It’s tough to stay positive when things around you are volatile, uncertain, chaotic and ambiguous. I’ve recently been working with a client, who was struggling with just this kind of work environment. Things were changing around her and she was no longer sure what she was responsible for. It certainly didn’t seem like it was the things she’d been recruited to deliver on. She felt she was no longer being heard by her colleagues or the top team. All this was affecting her self-confidence, resulting in her not being willing to speak up.
This situation is not that uncommon in turbulent circumstances and there were a couple of techniques I thought would help her immediately to stay positive. That positive outlook results in a more open mind and behaviours that are more likely to deliver positive results.
Repeat your message
One technique was the simple recognition that, when you want someone to change or take a new course of action, it’s not unusual for it to take 5 to 15 times of repeating the message before it really sinks in. Most of us give up after about 3 attempts, so we don’t stand a chance of our message really being understood. She recognised that she expected people to listen, hear and understand in one or two repetitions and thought that her view was not wanted if she got no response. She will now be more persistent, especially when she strongly believes in her proposal.
ABC approach to staying positive
The other was the ABC model: Adversity – Belief – Consequences. For those interested, this was developed by Dr Albert Ellis, psychologist, and made more popular by Martin Seligman, Positive Psychologist.
Imagine this scene: You are working late (again) and there are a few others in the office. Dave is leaving and says to Paul, “We’re off to the pub, join us!” But he doesn’t say anything to you.
You feel put out because you’ve been ignored and think ‘They don’t like me, I’m an outsider”.
Subsequently, you put no effort into getting to know them better and are pointedly busy when working late, using your body language to discourage approaches.
What is going on here?
|A There was an adverse event||Dave didn’t include you|
|B You reacted to it emotionally in the moment and told yourself a story about the event, when you formed a belief about the situation||Feel put out and ignored“They don’t like me, I’m an outsider”|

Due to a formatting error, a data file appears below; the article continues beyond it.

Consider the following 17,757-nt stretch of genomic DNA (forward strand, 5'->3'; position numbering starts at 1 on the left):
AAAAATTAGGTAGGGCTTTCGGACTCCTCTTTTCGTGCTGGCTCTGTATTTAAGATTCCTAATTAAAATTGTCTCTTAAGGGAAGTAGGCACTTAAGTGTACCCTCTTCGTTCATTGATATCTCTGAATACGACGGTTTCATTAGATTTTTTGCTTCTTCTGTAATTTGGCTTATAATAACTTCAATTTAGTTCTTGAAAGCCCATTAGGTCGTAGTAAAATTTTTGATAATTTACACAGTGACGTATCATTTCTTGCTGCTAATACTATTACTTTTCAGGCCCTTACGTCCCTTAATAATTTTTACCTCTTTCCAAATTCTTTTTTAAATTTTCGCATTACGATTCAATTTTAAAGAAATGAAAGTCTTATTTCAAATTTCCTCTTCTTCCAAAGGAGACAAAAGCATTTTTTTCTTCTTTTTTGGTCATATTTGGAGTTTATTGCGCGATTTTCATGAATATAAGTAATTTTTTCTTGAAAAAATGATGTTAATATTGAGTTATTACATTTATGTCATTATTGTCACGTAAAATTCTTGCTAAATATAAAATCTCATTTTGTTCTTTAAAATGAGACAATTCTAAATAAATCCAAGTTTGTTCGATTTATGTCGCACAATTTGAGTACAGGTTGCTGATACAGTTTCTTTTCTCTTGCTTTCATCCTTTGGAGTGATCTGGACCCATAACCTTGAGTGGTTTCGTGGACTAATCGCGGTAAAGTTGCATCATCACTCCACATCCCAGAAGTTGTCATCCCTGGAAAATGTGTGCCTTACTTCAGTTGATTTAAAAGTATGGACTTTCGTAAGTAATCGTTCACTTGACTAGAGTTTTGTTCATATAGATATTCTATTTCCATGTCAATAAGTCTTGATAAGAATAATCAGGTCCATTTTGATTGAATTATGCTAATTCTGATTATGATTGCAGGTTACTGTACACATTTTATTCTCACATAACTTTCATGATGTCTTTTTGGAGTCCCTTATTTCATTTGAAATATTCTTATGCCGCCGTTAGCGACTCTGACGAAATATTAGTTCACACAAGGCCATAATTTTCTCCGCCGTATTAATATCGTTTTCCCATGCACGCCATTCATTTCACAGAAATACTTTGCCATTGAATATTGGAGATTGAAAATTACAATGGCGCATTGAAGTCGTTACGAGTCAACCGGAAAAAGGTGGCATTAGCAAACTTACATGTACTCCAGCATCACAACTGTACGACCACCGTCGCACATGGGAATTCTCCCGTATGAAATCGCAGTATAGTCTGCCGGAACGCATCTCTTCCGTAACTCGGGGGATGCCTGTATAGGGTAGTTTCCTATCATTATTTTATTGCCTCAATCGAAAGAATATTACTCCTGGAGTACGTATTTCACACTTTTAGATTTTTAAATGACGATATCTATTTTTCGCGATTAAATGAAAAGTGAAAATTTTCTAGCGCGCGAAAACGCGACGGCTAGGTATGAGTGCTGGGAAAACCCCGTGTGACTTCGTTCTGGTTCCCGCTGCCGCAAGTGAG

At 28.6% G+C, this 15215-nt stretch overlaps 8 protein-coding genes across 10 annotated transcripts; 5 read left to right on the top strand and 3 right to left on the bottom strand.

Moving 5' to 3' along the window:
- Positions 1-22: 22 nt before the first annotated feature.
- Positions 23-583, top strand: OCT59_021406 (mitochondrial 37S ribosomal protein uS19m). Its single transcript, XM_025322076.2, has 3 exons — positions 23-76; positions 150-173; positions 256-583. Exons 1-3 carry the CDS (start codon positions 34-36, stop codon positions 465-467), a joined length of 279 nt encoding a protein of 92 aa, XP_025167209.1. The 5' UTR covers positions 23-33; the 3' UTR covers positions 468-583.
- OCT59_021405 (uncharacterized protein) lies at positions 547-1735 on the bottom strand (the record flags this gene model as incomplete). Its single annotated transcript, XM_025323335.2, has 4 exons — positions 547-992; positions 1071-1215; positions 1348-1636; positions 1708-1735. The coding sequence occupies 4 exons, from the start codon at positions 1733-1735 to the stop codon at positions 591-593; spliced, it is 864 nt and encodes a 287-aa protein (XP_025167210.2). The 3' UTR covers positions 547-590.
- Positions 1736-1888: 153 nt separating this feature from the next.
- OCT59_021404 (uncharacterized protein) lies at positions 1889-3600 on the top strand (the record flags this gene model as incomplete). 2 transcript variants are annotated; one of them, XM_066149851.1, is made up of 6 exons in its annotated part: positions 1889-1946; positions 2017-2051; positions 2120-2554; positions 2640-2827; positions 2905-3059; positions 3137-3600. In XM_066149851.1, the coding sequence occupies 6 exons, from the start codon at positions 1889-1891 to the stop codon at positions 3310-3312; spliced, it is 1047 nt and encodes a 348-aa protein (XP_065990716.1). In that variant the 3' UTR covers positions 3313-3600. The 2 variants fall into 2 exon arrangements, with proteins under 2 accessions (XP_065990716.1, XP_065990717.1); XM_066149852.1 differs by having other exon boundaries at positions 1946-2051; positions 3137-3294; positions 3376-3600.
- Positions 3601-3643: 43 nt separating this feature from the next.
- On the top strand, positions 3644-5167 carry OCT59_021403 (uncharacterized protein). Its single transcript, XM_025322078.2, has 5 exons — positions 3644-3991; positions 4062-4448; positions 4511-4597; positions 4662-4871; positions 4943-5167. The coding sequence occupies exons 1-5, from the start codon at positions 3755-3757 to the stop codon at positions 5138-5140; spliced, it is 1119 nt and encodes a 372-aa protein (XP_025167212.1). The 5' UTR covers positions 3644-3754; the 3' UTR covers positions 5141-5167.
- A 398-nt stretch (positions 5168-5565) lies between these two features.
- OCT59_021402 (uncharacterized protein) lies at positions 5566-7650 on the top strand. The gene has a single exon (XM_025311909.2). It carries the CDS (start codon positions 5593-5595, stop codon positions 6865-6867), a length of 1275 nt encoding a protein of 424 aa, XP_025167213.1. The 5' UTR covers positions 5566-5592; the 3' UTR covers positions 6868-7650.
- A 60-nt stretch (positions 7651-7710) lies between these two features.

|C which consequently led to subsequent behaviour to prove your story/belief right||No effort to get to know them, pointedly busy, discourage approaches|
Let’s run this scene again:
You are working late (again) and there are a few others in the office. Dave is leaving and says to Paul, “We’re off to the pub, join us!” But he doesn’t say anything to you.
You notice that you feel put out, then say to yourself, ‘but I was clearly engrossed and not ready to leave and I don’t really know Dave, so he probably didn’t want to disturb me.’ You smile at Paul as he leaves and say, “see you tomorrow”, he responds and asks, “If you’re done, maybe you’d like to come too?”
The positive thinking and belief formed lead to such different consequences – which would you rather have?
To stay positive, I recommend using the ABC model in the moment to check your ‘story’ and make sure you are not making unfounded assumptions and reacting to those negatively. The initial feeling may come up instantly, but take a moment to check why you are responding that way and when you notice it is unreasonable, tell yourself a different story with a positive belief. You will find you rapidly feel more positive and behave positively.
You can also use the ABC model to analyse past events and reconstruct them. This is especially worth doing with any adverse event, where the consequences are still being played out. You still have time to recover that relationship and get back onto a positive footing.
If you would like to find out more, please contact Amanda. I also welcome your comments below.
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